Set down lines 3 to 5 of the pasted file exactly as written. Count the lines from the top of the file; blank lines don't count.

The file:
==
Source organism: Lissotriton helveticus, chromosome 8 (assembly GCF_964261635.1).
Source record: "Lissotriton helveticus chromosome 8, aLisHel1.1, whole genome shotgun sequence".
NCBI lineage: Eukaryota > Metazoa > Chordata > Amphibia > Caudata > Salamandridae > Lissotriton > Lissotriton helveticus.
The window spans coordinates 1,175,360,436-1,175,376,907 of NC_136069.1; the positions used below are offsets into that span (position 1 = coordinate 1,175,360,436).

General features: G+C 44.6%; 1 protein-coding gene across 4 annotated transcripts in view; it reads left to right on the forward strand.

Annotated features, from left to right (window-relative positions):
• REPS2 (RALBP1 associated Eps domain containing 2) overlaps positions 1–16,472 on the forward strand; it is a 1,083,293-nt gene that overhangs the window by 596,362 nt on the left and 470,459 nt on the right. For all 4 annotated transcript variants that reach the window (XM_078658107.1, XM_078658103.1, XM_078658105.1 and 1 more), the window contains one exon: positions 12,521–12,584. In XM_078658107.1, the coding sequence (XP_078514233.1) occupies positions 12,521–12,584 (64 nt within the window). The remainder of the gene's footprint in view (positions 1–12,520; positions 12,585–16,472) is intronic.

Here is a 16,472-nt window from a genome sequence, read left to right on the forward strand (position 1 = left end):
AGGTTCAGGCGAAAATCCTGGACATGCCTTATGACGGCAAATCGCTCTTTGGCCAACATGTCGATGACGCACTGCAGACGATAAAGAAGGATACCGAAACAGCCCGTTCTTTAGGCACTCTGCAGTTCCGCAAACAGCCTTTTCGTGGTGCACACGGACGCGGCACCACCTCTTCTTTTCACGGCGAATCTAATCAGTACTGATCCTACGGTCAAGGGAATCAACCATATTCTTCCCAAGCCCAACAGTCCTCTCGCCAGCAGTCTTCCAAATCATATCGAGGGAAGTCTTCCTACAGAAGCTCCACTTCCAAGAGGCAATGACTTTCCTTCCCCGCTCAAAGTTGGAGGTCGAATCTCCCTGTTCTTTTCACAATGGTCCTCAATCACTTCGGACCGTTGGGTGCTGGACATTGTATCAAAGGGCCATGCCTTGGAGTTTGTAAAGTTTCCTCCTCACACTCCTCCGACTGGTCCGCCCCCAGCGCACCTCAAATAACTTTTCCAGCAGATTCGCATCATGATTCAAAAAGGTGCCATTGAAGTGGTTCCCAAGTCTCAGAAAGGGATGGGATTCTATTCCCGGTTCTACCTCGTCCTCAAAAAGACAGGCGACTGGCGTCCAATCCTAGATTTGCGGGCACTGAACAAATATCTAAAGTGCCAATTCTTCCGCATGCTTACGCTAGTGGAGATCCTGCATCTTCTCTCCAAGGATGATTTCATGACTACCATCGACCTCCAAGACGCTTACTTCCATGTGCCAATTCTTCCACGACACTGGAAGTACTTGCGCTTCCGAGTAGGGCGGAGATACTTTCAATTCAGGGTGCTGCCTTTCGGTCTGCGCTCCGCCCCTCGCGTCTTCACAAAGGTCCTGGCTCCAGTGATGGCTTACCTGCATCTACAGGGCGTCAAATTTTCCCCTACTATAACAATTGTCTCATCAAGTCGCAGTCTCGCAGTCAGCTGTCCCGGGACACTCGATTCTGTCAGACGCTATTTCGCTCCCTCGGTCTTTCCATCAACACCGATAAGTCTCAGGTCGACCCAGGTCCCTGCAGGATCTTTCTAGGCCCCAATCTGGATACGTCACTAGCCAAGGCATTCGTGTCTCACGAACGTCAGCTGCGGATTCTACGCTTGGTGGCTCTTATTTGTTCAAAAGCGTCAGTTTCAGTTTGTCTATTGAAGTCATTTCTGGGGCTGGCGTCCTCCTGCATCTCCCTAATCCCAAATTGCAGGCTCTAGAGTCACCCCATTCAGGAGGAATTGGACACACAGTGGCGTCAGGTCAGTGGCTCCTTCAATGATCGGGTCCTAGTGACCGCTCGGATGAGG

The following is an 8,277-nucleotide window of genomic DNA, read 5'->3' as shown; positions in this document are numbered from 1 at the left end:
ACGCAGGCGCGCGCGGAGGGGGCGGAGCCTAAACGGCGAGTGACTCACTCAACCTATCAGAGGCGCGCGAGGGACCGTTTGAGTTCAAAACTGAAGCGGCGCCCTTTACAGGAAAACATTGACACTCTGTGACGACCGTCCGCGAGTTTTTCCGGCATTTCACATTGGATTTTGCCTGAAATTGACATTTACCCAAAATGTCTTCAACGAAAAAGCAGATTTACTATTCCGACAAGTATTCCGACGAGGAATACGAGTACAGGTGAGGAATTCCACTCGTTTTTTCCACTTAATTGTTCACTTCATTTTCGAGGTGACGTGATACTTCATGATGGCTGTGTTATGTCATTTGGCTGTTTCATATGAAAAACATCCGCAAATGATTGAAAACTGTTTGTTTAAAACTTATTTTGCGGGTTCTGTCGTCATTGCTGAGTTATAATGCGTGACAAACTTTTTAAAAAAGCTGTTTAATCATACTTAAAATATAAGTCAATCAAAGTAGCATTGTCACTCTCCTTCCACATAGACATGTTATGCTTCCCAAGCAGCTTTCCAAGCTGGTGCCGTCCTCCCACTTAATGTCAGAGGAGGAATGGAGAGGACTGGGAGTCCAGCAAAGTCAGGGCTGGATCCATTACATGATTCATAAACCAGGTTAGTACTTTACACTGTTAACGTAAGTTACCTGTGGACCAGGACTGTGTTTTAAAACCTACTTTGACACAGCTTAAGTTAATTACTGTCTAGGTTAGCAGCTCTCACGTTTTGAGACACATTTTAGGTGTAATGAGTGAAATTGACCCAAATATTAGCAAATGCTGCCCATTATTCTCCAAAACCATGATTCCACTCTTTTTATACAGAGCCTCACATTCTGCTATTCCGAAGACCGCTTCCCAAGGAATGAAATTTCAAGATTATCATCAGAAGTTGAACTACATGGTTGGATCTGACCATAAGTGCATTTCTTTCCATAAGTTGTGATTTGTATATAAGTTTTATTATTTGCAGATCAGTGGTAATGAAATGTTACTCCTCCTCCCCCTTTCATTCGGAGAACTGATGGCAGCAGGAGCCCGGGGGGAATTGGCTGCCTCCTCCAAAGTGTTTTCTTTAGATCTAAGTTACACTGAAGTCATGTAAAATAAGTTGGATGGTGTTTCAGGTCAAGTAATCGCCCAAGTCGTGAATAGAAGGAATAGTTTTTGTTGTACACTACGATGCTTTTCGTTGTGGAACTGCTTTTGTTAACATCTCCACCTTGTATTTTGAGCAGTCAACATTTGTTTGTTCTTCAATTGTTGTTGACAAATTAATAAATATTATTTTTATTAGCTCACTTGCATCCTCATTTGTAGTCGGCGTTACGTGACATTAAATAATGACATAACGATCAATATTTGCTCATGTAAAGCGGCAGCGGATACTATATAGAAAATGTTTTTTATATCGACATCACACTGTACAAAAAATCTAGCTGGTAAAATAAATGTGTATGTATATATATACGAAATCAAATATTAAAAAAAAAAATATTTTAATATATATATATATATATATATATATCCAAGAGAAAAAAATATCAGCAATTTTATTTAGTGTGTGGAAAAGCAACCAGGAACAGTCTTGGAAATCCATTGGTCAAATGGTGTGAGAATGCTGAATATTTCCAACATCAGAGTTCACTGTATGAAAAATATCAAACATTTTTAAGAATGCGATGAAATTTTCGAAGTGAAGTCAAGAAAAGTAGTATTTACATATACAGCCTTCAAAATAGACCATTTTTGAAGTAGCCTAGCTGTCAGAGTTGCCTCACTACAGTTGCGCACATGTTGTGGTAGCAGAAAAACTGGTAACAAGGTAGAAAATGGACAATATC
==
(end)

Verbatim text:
NCBI lineage: Eukaryota > Metazoa > Chordata > Amphibia > Caudata > Salamandridae > Lissotriton > Lissotriton helveticus.
The window spans coordinates 1,175,360,436-1,175,376,907 of NC_136069.1; the positions used below are offsets into that span (position 1 = coordinate 1,175,360,436).

General features: G+C 44.6%; 1 protein-coding gene across 4 annotated transcripts in view; it reads left to right on the forward strand.